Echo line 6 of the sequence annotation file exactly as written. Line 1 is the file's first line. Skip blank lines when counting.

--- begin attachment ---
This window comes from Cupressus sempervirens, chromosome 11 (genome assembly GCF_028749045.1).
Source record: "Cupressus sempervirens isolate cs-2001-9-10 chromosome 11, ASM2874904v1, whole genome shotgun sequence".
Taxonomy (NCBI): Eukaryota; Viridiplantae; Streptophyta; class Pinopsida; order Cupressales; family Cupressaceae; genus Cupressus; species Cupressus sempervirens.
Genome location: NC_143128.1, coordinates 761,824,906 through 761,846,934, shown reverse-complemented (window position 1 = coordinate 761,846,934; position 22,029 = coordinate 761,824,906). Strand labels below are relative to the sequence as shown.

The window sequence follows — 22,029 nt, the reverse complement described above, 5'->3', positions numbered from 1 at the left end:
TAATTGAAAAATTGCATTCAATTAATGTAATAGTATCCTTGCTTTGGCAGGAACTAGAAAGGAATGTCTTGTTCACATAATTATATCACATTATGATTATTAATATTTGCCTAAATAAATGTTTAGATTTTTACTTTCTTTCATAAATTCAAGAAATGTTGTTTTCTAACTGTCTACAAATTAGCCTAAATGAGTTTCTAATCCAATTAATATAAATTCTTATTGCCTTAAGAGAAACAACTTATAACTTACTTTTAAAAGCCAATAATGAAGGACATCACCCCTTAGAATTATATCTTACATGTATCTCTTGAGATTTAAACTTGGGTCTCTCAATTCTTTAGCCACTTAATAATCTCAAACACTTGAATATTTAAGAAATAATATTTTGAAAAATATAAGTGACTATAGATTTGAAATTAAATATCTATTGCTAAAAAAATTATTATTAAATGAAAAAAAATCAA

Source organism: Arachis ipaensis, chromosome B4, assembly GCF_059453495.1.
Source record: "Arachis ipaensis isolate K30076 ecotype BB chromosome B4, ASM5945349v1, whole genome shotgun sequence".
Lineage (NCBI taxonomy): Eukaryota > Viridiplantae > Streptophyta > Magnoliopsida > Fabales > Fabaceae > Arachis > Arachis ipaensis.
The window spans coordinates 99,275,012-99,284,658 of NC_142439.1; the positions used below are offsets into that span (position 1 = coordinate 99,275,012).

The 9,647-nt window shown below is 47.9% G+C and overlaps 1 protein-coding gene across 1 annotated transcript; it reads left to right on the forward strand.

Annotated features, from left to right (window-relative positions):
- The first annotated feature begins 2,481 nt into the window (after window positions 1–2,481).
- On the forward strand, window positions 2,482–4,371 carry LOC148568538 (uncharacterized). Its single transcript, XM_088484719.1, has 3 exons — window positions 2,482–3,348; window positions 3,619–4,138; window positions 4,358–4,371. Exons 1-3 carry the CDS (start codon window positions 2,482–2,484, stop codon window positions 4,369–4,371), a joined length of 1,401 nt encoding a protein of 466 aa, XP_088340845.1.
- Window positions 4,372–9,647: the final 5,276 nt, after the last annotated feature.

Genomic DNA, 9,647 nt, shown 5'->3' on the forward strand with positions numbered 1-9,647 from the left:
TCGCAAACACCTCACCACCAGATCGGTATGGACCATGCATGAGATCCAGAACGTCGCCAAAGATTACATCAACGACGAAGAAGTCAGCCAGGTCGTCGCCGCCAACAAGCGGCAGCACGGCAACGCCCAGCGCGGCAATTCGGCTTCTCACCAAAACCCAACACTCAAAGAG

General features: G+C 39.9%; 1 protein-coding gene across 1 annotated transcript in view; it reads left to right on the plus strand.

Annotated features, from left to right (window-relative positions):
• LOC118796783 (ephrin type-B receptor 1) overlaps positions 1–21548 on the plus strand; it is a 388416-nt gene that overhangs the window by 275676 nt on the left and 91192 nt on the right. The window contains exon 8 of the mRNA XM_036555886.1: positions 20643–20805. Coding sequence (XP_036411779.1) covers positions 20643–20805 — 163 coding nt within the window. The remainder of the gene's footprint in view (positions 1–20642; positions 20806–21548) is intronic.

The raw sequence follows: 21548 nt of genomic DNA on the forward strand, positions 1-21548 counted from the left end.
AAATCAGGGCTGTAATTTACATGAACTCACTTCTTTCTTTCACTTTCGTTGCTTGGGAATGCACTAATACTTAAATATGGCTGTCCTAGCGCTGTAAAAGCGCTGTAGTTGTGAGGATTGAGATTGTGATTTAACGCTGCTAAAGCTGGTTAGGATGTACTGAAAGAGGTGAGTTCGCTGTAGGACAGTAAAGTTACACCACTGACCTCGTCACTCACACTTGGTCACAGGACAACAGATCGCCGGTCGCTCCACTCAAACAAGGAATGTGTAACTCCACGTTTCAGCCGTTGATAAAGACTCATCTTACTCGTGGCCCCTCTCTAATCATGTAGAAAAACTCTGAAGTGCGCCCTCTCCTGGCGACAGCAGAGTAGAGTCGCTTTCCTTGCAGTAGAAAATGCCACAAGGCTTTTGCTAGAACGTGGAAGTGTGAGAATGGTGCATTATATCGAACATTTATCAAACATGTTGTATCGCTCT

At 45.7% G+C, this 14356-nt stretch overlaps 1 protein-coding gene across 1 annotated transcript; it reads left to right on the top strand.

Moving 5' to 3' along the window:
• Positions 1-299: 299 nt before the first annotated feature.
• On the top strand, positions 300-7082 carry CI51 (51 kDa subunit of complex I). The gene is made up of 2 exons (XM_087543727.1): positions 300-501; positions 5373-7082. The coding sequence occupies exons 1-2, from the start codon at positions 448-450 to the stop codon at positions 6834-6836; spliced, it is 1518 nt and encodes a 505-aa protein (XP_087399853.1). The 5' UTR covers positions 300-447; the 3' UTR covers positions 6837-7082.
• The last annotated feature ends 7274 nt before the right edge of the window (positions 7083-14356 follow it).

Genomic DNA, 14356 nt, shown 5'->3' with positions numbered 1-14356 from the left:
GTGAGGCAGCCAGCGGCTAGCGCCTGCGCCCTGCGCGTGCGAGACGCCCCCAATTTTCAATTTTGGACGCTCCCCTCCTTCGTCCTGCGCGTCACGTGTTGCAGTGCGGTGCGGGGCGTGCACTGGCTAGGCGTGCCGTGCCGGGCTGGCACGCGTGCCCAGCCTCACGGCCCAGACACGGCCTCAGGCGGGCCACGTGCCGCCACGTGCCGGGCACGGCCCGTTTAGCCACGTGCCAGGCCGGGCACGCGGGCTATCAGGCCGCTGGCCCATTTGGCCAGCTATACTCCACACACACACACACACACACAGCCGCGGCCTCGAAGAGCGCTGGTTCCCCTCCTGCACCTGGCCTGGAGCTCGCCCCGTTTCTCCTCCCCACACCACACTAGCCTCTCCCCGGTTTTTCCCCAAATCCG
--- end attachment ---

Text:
TAATTGAAAAATTGCATTCAATTAATGTAATAGTATCCTTGCTTTGGCAGGAACTAGAAAGGAATGTCTTGTTCACATAATTATATCACATTATGATTATTAATATTTGCCTAAATAAATGTTTAGATTTTTACTTTCTTTCATAAATTCAAGAAATGTTGTTTTCTAACTGTCTACAAATTAGCCTAAATGAGTTTCTAATCCAATTAATATAAATTCTTATTGCCTTAAGAGAAACAACTTATAACTTACTTTTAAAAGCCAATAATGAAGGACATCACCCCTTAGAATTATATCTTACATGTATCTCTTGAGATTTAAACTTGGGTCTCTCAATTCTTTAGCCACTTAATAATCTCAAACACTTGAATATTTAAGAAATAATATTTTGAAAAATATAAGTGACTATAGATTTGAAATTAAATATCTATTGCTAAAAAAATTATTATTAAATGAAAAAAAATCAA